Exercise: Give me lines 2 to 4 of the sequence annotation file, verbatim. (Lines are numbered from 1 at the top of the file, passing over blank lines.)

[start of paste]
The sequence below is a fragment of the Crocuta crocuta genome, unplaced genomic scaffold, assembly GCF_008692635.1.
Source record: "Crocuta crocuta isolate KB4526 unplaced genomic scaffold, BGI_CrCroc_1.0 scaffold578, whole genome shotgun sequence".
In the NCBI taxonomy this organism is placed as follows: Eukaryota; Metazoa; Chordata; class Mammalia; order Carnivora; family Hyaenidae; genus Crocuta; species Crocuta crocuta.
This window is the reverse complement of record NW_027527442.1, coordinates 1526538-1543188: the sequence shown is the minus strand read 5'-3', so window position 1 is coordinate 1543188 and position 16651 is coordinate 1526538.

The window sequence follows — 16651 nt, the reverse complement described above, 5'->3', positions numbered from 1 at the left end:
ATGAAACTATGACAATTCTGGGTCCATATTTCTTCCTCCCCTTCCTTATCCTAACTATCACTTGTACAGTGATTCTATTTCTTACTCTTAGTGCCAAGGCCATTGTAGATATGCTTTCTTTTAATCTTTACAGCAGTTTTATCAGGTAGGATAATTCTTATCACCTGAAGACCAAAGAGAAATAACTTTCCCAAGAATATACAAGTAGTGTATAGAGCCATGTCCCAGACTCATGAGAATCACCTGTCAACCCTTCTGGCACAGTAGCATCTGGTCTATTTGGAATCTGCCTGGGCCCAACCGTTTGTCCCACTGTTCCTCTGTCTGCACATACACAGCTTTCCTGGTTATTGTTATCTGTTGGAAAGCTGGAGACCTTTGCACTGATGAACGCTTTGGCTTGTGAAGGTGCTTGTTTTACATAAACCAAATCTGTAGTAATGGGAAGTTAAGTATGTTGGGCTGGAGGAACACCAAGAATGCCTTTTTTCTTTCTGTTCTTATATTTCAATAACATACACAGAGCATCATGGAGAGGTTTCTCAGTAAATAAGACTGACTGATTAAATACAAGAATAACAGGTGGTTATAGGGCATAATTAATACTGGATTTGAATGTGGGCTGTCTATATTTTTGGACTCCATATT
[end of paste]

Source record: "Crocuta crocuta isolate KB4526 unplaced genomic scaffold, BGI_CrCroc_1.0 scaffold578, whole genome shotgun sequence".
In the NCBI taxonomy this organism is placed as follows: Eukaryota; Metazoa; Chordata; class Mammalia; order Carnivora; family Hyaenidae; genus Crocuta; species Crocuta crocuta.
This window is the reverse complement of record NW_027527442.1, coordinates 1526538-1543188: the sequence shown is the minus strand read 5'-3', so window position 1 is coordinate 1543188 and position 16651 is coordinate 1526538.